[Federal Register Volume 77, Number 201 (Wednesday, October 17, 2012)]
[Proposed Rules]
[Pages 63783-63785]
From the Federal Register Online via the Government Printing Office [www.gpo.gov]
[FR Doc No: 2012-25377]


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DEPARTMENT OF HEALTH AND HUMAN SERVICES

42 CFR Part 73

[Docket: CDC-2012-0010]


Influenza Viruses Containing the Hemagglutinin from the Goose/
Guangdong/1/96 Lineage

AGENCY: Centers for Disease Control and Prevention (CDC), Department of 
Health and Human Services (HHS).

ACTION: Request for information and comment.

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SUMMARY: The Centers for Disease Control and Prevention (CDC) within 
the Department of Health and Human Services (HHS) announces the opening 
of a docket to obtain information and comments from the public to 
questions concerning highly pathogenic avian influenza (HPAI) H5N1 
viruses that contain a hemagglutinin (HA) from the Goose/Guangdong/1/96 
lineage, and their potential to pose a severe threat to public health 
and safety. This information will be considered in a determination of 
whether such viruses should be listed as HHS select agents, by revising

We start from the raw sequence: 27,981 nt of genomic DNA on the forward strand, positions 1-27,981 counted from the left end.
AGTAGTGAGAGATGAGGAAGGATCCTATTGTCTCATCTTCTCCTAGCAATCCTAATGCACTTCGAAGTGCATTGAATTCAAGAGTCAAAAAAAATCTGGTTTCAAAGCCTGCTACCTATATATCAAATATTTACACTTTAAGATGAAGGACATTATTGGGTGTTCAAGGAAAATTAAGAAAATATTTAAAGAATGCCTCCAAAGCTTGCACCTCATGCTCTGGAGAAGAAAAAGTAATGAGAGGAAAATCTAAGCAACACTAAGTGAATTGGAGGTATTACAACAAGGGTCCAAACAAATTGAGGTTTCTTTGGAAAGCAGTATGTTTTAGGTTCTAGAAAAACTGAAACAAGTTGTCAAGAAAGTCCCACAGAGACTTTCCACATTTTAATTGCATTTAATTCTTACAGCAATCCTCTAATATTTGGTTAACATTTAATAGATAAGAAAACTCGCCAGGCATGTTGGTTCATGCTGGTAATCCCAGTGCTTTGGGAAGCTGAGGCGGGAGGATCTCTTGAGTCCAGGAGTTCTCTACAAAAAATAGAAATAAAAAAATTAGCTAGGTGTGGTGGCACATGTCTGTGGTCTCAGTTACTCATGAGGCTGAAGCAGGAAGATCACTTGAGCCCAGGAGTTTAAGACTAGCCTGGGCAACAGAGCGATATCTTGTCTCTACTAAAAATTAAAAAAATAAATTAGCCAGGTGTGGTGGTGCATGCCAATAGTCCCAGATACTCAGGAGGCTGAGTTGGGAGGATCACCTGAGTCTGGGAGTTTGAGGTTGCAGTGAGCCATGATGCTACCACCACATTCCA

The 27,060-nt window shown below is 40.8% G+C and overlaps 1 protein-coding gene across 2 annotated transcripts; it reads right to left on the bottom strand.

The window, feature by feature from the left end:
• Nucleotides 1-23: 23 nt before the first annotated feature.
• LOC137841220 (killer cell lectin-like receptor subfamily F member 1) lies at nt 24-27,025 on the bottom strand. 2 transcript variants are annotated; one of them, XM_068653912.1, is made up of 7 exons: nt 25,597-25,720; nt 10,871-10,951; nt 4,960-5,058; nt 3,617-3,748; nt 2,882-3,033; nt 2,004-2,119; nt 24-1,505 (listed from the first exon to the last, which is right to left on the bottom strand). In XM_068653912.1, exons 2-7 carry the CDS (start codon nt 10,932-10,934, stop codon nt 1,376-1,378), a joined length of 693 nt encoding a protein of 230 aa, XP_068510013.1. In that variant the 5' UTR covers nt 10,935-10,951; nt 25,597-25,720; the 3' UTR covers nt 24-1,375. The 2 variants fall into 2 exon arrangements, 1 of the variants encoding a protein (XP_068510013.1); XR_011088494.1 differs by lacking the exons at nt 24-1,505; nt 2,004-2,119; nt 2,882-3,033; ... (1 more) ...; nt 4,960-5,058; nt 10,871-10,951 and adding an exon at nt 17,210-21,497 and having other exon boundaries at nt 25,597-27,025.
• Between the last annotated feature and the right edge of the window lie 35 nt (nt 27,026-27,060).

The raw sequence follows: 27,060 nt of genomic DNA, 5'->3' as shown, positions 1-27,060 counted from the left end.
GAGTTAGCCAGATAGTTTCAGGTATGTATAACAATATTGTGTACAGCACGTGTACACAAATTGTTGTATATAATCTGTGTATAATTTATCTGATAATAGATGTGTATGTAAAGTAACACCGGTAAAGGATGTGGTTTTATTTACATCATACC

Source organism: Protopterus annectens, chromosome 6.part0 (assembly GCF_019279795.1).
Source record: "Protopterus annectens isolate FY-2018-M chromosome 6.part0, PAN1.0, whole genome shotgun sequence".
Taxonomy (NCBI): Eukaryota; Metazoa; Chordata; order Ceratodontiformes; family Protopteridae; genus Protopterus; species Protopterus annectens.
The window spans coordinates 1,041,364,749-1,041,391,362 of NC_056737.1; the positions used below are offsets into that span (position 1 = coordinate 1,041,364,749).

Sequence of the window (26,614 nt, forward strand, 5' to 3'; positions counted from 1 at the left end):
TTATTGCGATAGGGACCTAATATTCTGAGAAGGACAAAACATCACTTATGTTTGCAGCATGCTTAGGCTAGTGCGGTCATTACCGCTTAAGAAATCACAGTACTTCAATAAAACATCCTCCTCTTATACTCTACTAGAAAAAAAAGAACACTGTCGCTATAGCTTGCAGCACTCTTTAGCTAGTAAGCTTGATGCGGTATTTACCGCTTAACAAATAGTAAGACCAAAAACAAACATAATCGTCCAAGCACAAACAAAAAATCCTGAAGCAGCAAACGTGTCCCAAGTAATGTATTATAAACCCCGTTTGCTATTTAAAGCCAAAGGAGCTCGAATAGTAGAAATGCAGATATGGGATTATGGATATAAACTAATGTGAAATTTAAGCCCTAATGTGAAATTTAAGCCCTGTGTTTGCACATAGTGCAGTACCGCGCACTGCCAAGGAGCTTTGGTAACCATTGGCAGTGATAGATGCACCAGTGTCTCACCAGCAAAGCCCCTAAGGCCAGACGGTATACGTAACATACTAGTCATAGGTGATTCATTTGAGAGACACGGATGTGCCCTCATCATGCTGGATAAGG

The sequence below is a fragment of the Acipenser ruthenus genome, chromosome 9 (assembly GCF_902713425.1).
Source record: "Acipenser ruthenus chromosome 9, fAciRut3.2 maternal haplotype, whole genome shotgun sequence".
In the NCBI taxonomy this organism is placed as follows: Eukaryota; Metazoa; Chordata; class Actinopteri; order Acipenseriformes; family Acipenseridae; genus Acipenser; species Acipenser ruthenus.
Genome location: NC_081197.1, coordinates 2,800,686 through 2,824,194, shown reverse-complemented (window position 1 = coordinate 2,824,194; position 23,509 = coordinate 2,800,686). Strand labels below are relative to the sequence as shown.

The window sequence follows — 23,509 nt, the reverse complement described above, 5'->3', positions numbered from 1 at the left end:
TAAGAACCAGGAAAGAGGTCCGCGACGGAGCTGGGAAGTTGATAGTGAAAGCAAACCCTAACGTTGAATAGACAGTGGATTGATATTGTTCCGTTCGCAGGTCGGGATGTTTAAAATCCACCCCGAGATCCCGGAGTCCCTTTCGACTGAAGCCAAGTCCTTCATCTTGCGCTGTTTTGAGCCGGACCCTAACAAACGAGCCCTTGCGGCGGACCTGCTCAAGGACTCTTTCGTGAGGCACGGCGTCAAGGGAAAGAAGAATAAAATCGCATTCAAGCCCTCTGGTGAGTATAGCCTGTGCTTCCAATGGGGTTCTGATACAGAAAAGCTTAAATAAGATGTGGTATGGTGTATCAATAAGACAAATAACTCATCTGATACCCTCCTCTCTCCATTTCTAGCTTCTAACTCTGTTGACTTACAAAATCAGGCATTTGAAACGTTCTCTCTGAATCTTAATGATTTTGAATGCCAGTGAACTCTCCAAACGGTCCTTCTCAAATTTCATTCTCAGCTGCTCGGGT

the HHS Select Agent Regulations (42 CFR Part 73).

DATES: Electronic or written comments should be received on or before 
December 17, 2012.

ADDRESSES: You may submit comments identified by Docket Number CDC-
2012-0010, by any of the following methods:
     Federal eRulemaking Portal: http://www.regulations.gov. 
Follow the instructions for submitting comments.
     Mail: Division of Select Agents and Toxins, Centers for 
Disease Control and Prevention, 1600 Clifton Road NE., Mailstop A-46, 
Atlanta, Georgia 30333, Attn: Docket Number: CDC-2012-0010.
    Instructions: All submissions received must include the agency name 
and docket number (CDC-2012-0010) for this notice. All relevant 
comments received will be posted without change to www.regulations.gov, 
including any personal information provided. For access to the docket 
to read background documents or comments received, go to 
www.regulations.gov.

FOR FURTHER INFORMATION CONTACT: Dr. Robbin Weyant, Director, Division 
of Select Agents and Toxins, Centers for Disease Control and 
Prevention, 1600 Clifton Road NE., Mailstop A-46, Atlanta, Georgia 
30333. Telephone: (404) 718-2000.

SUPPLEMENTARY INFORMATION:

I. Background

    Since late 2003, the World Health Organization (WHO) has reported